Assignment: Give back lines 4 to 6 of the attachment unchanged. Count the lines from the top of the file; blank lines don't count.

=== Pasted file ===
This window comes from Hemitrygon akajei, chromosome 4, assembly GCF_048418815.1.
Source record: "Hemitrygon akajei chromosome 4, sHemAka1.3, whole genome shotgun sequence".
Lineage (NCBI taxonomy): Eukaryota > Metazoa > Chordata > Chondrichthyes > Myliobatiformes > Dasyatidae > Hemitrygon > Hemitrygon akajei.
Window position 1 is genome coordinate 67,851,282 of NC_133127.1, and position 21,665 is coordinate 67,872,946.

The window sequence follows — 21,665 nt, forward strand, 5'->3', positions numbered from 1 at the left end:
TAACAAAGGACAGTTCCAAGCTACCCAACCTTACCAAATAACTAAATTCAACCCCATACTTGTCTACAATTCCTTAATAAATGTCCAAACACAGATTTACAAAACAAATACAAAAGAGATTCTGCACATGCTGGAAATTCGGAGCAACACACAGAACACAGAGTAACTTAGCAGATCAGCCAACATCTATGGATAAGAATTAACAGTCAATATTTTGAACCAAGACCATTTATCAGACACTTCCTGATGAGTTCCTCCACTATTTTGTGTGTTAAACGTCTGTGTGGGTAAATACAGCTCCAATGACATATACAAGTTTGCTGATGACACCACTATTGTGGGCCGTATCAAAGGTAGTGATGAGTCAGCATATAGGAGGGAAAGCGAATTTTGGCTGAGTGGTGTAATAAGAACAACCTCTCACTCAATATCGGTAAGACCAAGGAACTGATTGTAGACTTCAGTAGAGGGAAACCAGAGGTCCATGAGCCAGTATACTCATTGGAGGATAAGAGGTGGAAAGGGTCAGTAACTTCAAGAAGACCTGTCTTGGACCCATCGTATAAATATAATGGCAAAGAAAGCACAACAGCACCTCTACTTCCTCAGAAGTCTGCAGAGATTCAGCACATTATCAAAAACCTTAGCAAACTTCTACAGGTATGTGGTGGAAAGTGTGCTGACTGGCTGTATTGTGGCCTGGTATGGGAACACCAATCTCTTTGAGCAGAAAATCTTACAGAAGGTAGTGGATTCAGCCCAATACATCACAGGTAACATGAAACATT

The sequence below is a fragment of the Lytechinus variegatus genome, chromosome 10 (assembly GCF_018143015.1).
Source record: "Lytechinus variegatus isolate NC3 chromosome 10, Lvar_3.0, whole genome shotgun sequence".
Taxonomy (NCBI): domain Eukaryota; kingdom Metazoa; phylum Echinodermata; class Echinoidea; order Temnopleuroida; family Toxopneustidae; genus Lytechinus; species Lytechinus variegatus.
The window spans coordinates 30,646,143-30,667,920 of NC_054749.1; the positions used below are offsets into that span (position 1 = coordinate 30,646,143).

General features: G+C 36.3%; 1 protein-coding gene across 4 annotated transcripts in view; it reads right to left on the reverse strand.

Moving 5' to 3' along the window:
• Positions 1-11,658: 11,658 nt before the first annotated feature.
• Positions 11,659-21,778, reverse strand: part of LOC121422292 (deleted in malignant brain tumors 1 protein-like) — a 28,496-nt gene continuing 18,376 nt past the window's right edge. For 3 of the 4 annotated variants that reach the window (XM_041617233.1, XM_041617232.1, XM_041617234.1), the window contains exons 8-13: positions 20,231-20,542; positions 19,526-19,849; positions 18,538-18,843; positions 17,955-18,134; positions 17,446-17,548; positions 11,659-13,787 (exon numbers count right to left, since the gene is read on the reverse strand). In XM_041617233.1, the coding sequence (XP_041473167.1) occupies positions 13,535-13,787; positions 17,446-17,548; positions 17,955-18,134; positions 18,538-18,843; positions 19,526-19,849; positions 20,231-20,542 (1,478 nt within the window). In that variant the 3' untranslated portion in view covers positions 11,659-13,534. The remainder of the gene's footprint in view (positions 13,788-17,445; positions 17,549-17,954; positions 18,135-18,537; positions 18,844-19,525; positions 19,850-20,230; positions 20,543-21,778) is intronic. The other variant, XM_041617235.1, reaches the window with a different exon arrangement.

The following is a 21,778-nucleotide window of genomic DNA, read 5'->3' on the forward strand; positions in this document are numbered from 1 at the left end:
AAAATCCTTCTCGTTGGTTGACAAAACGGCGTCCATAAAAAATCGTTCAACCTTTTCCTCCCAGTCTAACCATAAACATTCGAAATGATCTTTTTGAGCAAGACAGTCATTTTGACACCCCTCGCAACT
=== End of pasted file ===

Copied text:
Window position 1 is genome coordinate 67,851,282 of NC_133127.1, and position 21,665 is coordinate 67,872,946.

The window sequence follows — 21,665 nt, forward strand, 5'->3', positions numbered from 1 at the left end:
TAACAAAGGACAGTTCCAAGCTACCCAACCTTACCAAATAACTAAATTCAACCCCATACTTGTCTACAATTCCTTAATAAATGTCCAAACACAGATTTACAAAACAAATACAAAAGAGATTCTGCACATGCTGGAAATTCGGAGCAACACACAGAACACAGAGTAACTTAGCAGATCAGCCAACATCTATGGATAAGAATTAACAGTCAATATTTTGAACCAAGACCATTTATCAGACACTTCCTGATGAGTTCCTCCACTATTTTGTGTGTTAAACGTCTGTGTGGGTAAATACAGCTCCAATGACATATACAAGTTTGCTGATGACACCACTATTGTGGGCCGTATCAAAGGTAGTGATGAGTCAGCATATAGGAGGGAAAGCGAATTTTGGCTGAGTGGTGTAATAAGAACAACCTCTCACTCAATATCGGTAAGACCAAGGAACTGATTGTAGACTTCAGTAGAGGGAAACCAGAGGTCCATGAGCCAGTATACTCATTGGAGGATAAGAGGTGGAAAGGGTCAGTAACTTCAAGAAGACCTGTCTTGGACCCATCGTATAAATATAATGGCAAAGAAAGCACAACAGCACCTCTACTTCCTCAGAAGTCTGCAGAGATTCAGCACATTATCAAAAACCTTAGCAAACTTCTACAGGTATGTGGTGGAAAGTGTGCTGACTGGCTGTATTGTGGCCTGGTATGGGAACACCAATCTCTTTGAGCAGAAAATCTTACAGAAGGTAGTGGATTCAGCCCAATACATCACAGGTAACATGAAACATT